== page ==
Besides offering an example of discipleship himself within academia, N.T. Wright isn’t typically known for his work on the topic of discipleship. Yet in his recently updated book, Following Jesus, we get insight into Wright’s pastoral side, an area often overshadowed by his scholarly accomplishments, but one I would say is no less important. Yes, Wright is a formidable New Testament scholar, but his years as a chaplain, bishop and a preacher provide a ministry context for his work that is worth sharing. Following Jesus is the fruit of such ministry, showing that discipleship and theology belong together.
Discipleship needs the church
Following Jesus is composed of several of Wright’s sermons from a variety of ministry contexts, giving glimpses into his view for theological discipleship. But the book isn’t an abstract presentation on a theology or model for discipleship (although it is deeply theological while also highly accessible). Rather, Following Jesus offers a window into how Wright sees discipleship occurring within the context of local worshipping communities.
These sermons reflect the day-to-day journey of discipleship within a church. And while at times they don’t fit together as seamlessly as many of Wright’s other books, the accessibility of his sermons more than makes up for any disconnection from chapter to chapter.
King Jesus makes the difference
Part one contains a collection of sermons from 1994. Naturally, some of the cultural references are dated, but these still contribute to Wright’s ability to connect theology and discipleship to the real world.
Each sermon in this section provides a summary of a biblical book from the lens of following Jesus. Highlights include an engaging and continually relevant sermon on Colossians that challenges disciples to recognize Christ’s kingship over all things. Contrary to the world’s way of leading by force, discipleship is about allegiance to the suffering king.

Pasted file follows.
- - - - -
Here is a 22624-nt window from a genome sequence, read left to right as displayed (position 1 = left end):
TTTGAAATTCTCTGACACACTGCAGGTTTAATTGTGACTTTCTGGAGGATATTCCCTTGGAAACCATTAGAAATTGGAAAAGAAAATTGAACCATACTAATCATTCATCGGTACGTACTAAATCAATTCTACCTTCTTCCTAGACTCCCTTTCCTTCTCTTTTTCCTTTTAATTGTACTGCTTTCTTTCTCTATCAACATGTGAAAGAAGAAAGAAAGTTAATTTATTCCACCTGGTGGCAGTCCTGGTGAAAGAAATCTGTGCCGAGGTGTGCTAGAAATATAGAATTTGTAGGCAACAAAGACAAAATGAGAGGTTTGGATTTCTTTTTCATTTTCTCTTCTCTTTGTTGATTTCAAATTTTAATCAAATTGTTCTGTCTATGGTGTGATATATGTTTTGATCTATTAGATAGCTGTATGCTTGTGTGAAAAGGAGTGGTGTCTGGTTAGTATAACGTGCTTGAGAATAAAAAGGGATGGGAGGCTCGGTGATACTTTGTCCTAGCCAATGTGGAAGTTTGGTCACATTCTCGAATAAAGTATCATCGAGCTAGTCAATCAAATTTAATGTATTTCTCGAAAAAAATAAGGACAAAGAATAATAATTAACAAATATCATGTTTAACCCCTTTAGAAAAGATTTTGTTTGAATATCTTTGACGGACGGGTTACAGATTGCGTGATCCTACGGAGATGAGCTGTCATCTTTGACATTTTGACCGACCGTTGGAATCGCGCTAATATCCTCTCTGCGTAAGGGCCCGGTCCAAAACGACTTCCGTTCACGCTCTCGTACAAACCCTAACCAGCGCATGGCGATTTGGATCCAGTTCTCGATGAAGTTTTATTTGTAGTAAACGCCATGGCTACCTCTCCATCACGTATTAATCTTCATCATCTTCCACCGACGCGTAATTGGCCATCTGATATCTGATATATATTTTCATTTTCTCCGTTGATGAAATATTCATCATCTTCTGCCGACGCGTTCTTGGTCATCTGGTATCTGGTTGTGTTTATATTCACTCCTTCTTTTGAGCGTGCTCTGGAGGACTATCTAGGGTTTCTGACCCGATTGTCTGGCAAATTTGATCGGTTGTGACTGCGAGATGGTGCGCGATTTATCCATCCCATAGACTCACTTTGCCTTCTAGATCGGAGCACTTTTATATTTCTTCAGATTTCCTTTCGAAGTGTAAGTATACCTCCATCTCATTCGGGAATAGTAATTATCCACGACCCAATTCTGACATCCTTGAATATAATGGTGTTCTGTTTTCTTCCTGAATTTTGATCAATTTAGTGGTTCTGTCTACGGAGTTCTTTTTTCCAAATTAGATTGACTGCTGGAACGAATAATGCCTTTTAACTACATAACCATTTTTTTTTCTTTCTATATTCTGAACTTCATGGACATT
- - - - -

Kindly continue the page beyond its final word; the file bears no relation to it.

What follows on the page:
The reader should also note Wright’s sermon on Revelation both for his insightful treatment of the text itself and for the hope Revelation offers. To be the people of the King is to offer the tangible hope of the resurrection in the world.
In this whole section, Wright’s preaching and teaching acumen is on full display. He’s an example
to preachers in all contexts of how to deal concisely and clearly with vast information, without overloading the listener or simply skimming the content.
Following the God of resurrection
Part two has more variety as the sermons come from several contexts within Wright’s preaching ministry. Yet in multiple ways, all the sermons contribute to a broader task of offering a biblical model of discipleship.
The theme of resurrection continues in this section, with the sermon “The God Who Raises the Dead” setting an important tone for how we define discipleship: it’s God’s work in the midst of our failures and struggles that inspires our faithfulness.
Here Wright shows his pastoral heart, guiding the reader to accept that, while we live with much failure, we follow a God of resurrection.
The sermon on hell offers brief but challenging commentary on justice, humanness and theological priorities. Wright points out how what we believe about hell will impact how we live as Christians.
Finally, the book concludes with “New Life, New World”) connecting discipleship to Wright’s later popular themes around heaven (e.g., Surprised By Hope). It’s interesting to see these concepts percolating in Wright’s mind long before his wide publication of them.
Overall, in Following Jesus, Wright proves that discipleship and theology can go together. In fact, they belong together.
Discipleship without theology risks mirroring the legalism of ages past, and theology without discipleship risks becoming mere belief that creates an illusion of faithfulness. Together, however, theology and discipleship reveal the path of following Jesus to be about our whole selves, individually and together, as we seek to love God with our heart, soul, mind and strength in all that we encounter in the world.